What initially drew you to art history studies?
I took my first general art history course in high school, and that's what prompted me to study it in university. What I really like about art history – other than having the opportunity to look at a lot of beautiful and interesting artwork – is that art is always a product of its time. The art of any given era reflects what was going on in the social, economic, religious, political and technological spheres, so you're looking at many different aspects of history and how they influenced art production, and not just at the object or text. Art tells other stories, too – about its subject and about its creator – so it's always been a great way to learn about artists' lives, and about mythology, religion, and so on. Art provides a window on the past (and present) in a way that is more engaging than with other types of historic documentation.
You went on to graduate studies, completed a doctoral degree, and taught at Queen's (Bader International Study Centre) and SUNY Potsdam for a few years after graduation. What prompted you to move away from academia?
There were a number of factors that induced me to step out of academia. One of the main ones was the lack of teaching opportunities in my field that were practical and desirable, both logistically and financially.
Did you have an idea that you wanted to start your own business before you came up with the concept, or did you come up with the concept first and then starting thinking about the implications of running your own business?
It was definitely concept and then implications. I felt that if I couldn't find the job I really wanted, I would just have to create one. I looked at my skill set, and at what I enjoyed most (and least) about the various jobs I'd had, and came up with different ways I could combine the positive aspects. Once I had that it was a matter of facing the potential pitfalls of self-employment. I was fortunate in that I was still teaching at SUNY Potsdam at the time I started my company, so my leap of faith wasn't entirely without a safety net.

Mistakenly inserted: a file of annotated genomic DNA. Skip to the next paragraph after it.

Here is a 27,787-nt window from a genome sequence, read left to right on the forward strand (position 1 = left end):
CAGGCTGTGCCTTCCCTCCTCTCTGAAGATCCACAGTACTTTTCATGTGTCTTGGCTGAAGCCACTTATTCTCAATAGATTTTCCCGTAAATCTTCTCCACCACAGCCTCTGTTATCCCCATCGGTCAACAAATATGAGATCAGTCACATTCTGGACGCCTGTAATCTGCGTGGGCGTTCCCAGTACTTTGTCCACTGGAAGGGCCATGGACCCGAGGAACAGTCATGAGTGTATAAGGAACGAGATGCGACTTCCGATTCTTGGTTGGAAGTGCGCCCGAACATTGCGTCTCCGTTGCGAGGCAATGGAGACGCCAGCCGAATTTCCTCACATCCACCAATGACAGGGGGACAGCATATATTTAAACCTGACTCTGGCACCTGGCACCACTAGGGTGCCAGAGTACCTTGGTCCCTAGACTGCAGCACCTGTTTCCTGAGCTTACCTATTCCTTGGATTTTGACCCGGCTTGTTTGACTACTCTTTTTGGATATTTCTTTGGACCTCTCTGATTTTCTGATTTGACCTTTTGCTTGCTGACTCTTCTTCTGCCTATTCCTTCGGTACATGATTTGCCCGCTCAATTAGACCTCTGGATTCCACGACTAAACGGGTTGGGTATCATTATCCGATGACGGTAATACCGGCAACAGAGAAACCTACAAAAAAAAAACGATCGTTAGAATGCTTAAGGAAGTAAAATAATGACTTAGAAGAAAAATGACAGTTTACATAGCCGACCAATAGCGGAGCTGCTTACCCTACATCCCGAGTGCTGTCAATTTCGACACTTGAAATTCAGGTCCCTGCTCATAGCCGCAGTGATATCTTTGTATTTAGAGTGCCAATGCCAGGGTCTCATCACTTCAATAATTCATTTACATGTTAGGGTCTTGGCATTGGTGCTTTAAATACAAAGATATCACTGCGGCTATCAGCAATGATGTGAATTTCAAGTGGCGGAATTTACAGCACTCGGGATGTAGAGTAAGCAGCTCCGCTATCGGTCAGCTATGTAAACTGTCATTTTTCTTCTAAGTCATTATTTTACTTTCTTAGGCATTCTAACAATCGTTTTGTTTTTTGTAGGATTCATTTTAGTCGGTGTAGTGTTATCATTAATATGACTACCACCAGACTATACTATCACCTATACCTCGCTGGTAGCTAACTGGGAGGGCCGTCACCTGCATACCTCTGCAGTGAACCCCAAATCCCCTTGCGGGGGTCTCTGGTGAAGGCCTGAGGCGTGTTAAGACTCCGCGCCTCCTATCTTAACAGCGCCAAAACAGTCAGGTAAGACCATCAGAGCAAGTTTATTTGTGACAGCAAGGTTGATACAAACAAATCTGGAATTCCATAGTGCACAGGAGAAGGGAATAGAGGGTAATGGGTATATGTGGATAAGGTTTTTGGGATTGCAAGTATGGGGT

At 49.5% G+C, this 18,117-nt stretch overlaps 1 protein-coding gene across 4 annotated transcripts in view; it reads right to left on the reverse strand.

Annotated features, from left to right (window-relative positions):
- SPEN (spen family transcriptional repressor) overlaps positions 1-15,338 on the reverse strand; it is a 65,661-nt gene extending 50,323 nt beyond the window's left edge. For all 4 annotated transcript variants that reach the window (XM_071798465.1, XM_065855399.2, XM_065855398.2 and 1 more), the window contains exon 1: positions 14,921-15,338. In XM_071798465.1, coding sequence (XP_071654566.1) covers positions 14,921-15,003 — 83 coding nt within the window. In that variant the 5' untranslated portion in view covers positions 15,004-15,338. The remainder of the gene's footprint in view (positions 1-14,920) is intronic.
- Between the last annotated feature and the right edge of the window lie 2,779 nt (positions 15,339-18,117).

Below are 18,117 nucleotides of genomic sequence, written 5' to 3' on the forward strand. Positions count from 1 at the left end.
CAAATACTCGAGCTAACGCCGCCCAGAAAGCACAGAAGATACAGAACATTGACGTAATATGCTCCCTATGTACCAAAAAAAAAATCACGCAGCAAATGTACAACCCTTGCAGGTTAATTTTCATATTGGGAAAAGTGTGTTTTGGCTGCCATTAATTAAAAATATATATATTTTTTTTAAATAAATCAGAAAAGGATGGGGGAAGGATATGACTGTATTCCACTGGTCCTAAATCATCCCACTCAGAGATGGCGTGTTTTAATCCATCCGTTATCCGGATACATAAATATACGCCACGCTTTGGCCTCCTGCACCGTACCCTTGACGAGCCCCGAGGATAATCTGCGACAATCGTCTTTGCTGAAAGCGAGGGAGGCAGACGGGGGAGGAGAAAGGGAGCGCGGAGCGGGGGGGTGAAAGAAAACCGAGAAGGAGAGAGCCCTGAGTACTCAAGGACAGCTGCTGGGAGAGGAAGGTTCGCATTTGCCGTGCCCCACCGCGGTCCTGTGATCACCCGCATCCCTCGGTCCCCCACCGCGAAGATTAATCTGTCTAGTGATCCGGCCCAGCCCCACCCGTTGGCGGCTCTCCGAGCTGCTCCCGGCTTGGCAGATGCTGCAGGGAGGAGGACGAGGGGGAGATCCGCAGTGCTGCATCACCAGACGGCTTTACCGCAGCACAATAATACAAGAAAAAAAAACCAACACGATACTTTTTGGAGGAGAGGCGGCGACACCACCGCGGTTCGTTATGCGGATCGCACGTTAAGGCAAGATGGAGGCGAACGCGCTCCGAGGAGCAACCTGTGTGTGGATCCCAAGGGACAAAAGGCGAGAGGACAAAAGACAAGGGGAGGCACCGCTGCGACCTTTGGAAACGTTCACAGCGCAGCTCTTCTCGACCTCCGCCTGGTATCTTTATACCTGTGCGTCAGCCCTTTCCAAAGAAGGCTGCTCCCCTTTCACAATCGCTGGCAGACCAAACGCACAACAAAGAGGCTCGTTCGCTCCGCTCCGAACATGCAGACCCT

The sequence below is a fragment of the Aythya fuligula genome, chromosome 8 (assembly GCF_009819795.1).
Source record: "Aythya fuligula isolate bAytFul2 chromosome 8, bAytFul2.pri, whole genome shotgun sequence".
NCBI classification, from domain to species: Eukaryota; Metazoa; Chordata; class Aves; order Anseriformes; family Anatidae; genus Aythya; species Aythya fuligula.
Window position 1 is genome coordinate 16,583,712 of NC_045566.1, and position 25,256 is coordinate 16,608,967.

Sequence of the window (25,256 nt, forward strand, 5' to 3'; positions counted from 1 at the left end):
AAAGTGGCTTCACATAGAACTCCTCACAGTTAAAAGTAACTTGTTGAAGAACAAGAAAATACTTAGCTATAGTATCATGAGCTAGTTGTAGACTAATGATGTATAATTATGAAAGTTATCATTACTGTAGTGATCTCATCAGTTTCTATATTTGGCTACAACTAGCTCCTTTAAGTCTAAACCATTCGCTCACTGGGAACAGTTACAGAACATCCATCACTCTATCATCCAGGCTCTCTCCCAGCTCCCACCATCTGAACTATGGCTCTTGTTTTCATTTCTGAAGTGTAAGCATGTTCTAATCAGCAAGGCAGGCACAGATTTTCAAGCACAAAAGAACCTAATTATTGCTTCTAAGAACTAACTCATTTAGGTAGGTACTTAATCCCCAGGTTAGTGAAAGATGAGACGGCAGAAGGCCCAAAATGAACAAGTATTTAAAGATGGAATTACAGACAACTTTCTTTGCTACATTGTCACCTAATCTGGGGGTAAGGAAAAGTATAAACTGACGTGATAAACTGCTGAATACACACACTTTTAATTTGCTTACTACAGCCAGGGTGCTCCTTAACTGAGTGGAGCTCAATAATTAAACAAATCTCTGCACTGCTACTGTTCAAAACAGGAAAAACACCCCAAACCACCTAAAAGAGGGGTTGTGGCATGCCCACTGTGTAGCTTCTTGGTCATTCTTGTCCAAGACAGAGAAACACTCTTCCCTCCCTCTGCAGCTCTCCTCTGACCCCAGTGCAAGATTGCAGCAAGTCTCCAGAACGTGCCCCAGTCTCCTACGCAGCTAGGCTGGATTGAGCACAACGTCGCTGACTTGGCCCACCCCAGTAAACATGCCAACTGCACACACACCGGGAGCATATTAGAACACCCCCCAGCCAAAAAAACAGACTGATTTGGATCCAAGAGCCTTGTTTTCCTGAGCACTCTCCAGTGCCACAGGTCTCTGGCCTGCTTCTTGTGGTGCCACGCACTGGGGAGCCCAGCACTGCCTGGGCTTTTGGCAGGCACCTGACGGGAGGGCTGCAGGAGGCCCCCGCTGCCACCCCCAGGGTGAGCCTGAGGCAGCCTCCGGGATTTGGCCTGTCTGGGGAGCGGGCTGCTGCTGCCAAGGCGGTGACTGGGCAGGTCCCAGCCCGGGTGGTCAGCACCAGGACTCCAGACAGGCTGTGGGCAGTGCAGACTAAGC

What were the first steps you took to start Upper Canada Art Consulting?
I did a lot of research and talked to other sole proprietors. I had to know that owning my own business was the right fit for me, and also whether my original concept was viable. There are many good books out there written by successful entrepreneurs that force you to ask yourself hard questions and answer them honestly, and that take you through the necessary-evils of a business plan, financing, marketing, etc. I also looked at companies that were similar to my concept (mostly in the USA) to see if it could work here.
After the research stage it was a matter of deciding on a name for my company and registering as a business – all the official steps that needed to be taken. I also took a "Marketing for Small Business" course at St. Lawrence College to help me with promoting my company as I got started.
More recently I saw the need to acquire credentials for doing appraisals, so it was back to the books once again. Along with that certification I have to continually maintain and upgrade my professional status, so education is ongoing.
How has your business evolved in the nearly-three years since it was established?